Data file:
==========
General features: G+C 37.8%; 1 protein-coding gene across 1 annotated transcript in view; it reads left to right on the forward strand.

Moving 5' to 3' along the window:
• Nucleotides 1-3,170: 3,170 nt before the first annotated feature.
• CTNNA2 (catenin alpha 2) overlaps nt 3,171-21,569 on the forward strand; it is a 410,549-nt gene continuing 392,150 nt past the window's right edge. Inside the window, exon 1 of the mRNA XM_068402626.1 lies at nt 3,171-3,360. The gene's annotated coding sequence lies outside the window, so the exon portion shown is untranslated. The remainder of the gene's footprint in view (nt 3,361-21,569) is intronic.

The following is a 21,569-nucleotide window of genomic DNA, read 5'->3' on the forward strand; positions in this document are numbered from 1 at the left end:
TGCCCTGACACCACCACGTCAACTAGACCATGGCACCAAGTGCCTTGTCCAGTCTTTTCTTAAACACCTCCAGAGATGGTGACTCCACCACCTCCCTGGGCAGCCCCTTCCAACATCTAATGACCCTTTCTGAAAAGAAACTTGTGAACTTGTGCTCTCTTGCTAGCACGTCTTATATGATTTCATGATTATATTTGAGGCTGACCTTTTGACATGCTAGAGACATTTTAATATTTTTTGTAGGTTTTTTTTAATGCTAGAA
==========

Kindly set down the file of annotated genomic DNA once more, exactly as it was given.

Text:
General features: G+C 37.8%; 1 protein-coding gene across 1 annotated transcript in view; it reads left to right on the forward strand.

Moving 5' to 3' along the window:
• Nucleotides 1-3,170: 3,170 nt before the first annotated feature.
• CTNNA2 (catenin alpha 2) overlaps nt 3,171-21,569 on the forward strand; it is a 410,549-nt gene continuing 392,150 nt past the window's right edge. Inside the window, exon 1 of the mRNA XM_068402626.1 lies at nt 3,171-3,360. The gene's annotated coding sequence lies outside the window, so the exon portion shown is untranslated. The remainder of the gene's footprint in view (nt 3,361-21,569) is intronic.

The following is a 21,569-nucleotide window of genomic DNA, read 5'->3' on the forward strand; positions in this document are numbered from 1 at the left end:
TGCCCTGACACCACCACGTCAACTAGACCATGGCACCAAGTGCCTTGTCCAGTCTTTTCTTAAACACCTCCAGAGATGGTGACTCCACCACCTCCCTGGGCAGCCCCTTCCAACATCTAATGACCCTTTCTGAAAAGAAACTTGTGAACTTGTGCTCTCTTGCTAGCACGTCTTATATGATTTCATGATTATATTTGAGGCTGACCTTTTGACATGCTAGAGACATTTTAATATTTTTTGTAGGTTTTTTTTAATGCTAGAA